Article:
I’m an intermittent reader. For years I will read voraciously but sometimes I hit dry spells and struggle to get through anything. I try to let myself put books down that haven’t caught my interest or are otherwise disappointing but after reading Lonesome Dove, this is really hard. It got so good after starting out so slowly! These days I find myself sometimes with eyes too tired to read so I listen to strangers reading me stories. When my brain won’t quiet down, it works wonders.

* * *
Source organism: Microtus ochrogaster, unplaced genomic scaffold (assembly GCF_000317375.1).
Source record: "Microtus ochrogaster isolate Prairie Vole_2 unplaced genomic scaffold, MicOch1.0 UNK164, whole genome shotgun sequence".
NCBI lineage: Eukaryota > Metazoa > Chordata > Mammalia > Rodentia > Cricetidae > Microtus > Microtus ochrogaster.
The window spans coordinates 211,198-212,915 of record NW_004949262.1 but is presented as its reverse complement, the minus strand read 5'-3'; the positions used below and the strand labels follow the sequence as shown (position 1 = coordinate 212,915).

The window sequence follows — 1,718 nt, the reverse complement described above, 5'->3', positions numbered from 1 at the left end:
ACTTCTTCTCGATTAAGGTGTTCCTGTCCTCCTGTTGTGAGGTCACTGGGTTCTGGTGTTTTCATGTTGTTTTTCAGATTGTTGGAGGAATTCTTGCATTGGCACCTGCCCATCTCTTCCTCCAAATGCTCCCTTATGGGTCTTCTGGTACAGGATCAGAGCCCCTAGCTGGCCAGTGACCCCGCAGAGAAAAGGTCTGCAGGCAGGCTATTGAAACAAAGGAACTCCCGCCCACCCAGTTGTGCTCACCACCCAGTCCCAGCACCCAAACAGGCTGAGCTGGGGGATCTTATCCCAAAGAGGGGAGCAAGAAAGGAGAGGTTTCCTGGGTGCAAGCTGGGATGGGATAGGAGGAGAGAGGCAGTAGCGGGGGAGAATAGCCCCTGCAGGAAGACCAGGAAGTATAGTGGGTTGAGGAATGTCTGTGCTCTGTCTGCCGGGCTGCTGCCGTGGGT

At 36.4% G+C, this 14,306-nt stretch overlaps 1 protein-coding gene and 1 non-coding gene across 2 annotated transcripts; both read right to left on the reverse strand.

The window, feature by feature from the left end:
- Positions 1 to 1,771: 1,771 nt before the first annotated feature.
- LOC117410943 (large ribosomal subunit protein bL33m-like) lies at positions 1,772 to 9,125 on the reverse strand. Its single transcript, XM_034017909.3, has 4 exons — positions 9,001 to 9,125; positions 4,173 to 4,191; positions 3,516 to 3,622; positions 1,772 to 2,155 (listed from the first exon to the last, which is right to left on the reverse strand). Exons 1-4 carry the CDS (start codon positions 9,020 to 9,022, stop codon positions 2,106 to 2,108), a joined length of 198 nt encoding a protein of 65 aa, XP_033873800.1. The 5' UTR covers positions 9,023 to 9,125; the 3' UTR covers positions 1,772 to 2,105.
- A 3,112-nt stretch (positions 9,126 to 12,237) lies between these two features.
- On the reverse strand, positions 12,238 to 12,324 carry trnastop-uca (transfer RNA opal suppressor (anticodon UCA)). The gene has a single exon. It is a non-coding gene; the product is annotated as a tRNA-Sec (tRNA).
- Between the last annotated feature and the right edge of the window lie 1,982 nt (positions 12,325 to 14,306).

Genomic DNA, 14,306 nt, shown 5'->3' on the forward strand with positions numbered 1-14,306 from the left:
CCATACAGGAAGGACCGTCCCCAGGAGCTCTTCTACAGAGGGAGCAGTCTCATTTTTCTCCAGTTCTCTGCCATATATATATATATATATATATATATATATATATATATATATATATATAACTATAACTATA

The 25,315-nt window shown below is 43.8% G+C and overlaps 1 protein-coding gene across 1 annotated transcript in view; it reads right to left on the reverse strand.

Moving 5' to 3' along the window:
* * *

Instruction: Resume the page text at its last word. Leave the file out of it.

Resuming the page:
So right now, I’m working my way through two books, one visual and one audible: Pachinko by Min Jin Lee (a National Book Award Finalist) and Little Fires Everywhere by Celeste Ng. I usually read some reviews and look for book award nominees before settling down with anything. I can’t remember now why these two got my attention but something in the universe conspired to put these two in my path and on my nightstand. Both have HUGE themes about love, lineage/heritage and every single issue involved in adoption. One is set in Korea and Japan, the other in the Midwest of the good ol’ U.S. of A. Amazingly, the central dramatic conflict in Little Fires is about an American family who adopts an “abandoned” Chinese child and in Pachinko, the arc of the story spirals around a child born to an unmarried Korean woman and a married Korean living as a Japanese after the Korean war. Both books examine the racism and cultural norms surrounding adoption. If you are parenting any child other than one from your own body I urge you to pick up Little Fires Everywhere. This book doesn’t miss a beat: it offers us a view of the journeys of everyone involved in the search for or retreat from parenthood. In Pachinko, watching the dominoes begin to fall after the pregnant Korean woman is married to a local Methodist minister, is just great reading. It also got me to thinking about self-image and identity and how persecution simply boxes people into lives they would never freely choose for themselves and those they love. I can’t promise any black and white answers to much of anything from either of these books but I am sure both will get your brain cells firing. And if you struggle to find empathy or compassion for flawed birthparents, it will be difficult to resist the tugs presented by both of these very different books.